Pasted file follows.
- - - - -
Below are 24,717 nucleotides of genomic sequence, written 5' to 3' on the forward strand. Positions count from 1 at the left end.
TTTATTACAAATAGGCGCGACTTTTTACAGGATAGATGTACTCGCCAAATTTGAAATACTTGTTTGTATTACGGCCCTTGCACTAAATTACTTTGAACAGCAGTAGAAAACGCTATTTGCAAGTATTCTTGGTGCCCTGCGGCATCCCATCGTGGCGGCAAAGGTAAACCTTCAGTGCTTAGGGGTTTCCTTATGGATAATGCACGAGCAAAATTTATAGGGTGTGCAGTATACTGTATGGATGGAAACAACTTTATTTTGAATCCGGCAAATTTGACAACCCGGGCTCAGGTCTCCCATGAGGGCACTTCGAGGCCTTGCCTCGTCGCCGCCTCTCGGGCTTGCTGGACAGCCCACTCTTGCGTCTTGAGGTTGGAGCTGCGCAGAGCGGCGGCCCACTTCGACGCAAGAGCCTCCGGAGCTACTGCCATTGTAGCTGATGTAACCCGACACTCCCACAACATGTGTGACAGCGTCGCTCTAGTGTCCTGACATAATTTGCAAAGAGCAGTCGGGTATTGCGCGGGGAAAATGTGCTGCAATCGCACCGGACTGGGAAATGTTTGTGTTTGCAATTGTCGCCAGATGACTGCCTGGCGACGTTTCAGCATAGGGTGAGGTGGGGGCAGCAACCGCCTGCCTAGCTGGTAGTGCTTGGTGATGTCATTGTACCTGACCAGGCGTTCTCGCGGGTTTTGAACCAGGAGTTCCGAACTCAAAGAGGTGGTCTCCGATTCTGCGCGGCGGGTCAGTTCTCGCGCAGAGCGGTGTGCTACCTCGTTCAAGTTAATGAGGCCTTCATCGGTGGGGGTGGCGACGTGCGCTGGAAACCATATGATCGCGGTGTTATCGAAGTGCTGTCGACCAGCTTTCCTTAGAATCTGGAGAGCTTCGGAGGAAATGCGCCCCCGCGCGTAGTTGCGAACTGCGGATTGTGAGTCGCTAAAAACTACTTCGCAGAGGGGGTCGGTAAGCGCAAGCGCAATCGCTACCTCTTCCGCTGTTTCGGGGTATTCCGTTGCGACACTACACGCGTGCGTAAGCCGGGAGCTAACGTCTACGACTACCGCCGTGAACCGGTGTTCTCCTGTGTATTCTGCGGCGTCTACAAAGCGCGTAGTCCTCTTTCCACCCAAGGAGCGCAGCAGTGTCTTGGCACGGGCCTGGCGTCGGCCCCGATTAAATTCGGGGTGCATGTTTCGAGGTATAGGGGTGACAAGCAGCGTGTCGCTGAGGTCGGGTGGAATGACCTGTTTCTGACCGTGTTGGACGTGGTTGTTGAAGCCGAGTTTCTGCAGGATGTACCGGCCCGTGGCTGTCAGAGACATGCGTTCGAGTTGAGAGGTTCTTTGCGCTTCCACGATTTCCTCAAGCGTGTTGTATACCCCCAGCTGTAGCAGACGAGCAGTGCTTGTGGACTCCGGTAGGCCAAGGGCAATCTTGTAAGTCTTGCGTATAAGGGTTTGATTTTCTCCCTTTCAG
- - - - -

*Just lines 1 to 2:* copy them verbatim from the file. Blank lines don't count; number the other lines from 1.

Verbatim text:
Below are 24,717 nucleotides of genomic sequence, written 5' to 3' on the forward strand. Positions count from 1 at the left end.
TTTATTACAAATAGGCGCGACTTTTTACAGGATAGATGTACTCGCCAAATTTGAAATACTTGTTTGTATTACGGCCCTTGCACTAAATTACTTTGAACAGCAGTAGAAAACGCTATTTGCAAGTATTCTTGGTGCCCTGCGGCATCCCATCGTGGCGGCAAAGGTAAACCTTCAGTGCTTAGGGGTTTCCTTATGGATAATGCACGAGCAAAATTTATAGGGTGTGCAGTATACTGTATGGATGGAAACAACTTTATTTTGAATCCGGCAAATTTGACAACCCGGGCTCAGGTCTCCCATGAGGGCACTTCGAGGCCTTGCCTCGTCGCCGCCTCTCGGGCTTGCTGGACAGCCCACTCTTGCGTCTTGAGGTTGGAGCTGCGCAGAGCGGCGGCCCACTTCGACGCAAGAGCCTCCGGAGCTACTGCCATTGTAGCTGATGTAACCCGACACTCCCACAACATGTGTGACAGCGTCGCTCTAGTGTCCTGACATAATTTGCAAAGAGCAGTCGGGTATTGCGCGGGGAAAATGTGCTGCAATCGCACCGGACTGGGAAATGTTTGTGTTTGCAATTGTCGCCAGATGACTGCCTGGCGACGTTTCAGCATAGGGTGAGGTGGGGGCAGCAACCGCCTGCCTAGCTGGTAGTGCTTGGTGATGTCATTGTACCTGACCAGGCGTTCTCGCGGGTTTTGAACCAGGAGTTCCGAACTCAAAGAGGTGGTCTCCGATTCTGCGCGGCGGGTCAGTTCTCGCGCAGAGCGGTGTGCTACCTCGTTCAAGTTAATGAGGCCTTCATCGGTGGGGGTGGCGACGTGCGCTGGAAACCATATGATCGCGGTGTTATCGAAGTGCTGTCGACCAGCTTTCCTTAGAATCTGGAGAGCTTCGGAGGAAATGCGCCCCCGCGCGTAGTTGCGAACTGCGGATTGTGAGTCGCTAAAAACTACTTCGCAGAGGGGGTCGGTAAGCGCAAGCGCAATCGCTACCTCTTCCGCTGTTTCGGGGTATTCCGTTGCGACACTACACGCGTGCGTAAGCCGGGAGCTAACGTCTACGACTACCGCCGTGAACCGGTGTTCTCCTGTGTATTCTGCGGCGTCTACAAAGCGCGTAGTCCTCTTTCCACCCAAGGAGCGCAGCAGTGTCTTGGCACGGGCCTGGCGTCGGCCCCGATTAAATTCGGGGTGCATGTTTCGAGGTATAGGGGTGACAAGCAGCGTGTCGCTGAGGTCGGGTGGAATGACCTGTTTCTGACCGTGTTGGACGTGGTTGTTGAAGCCGAGTTTCTGCAGGATGTACCGGCCCGTGGCTGTCAGAGACATGCGTTCGAGTTGAGAGGTTCTTTGCGCTTCCACGATTTCCTCAAGCGTGTTGTATACCCCCAGCTGTAGCAGACGAGCAGTGCTTGTGGACTCCGGTAGGCCAAGGGCAATCTTGTAAGTCTTGCGTATAAGGGTTTGATTTTCTCCCTTTCAG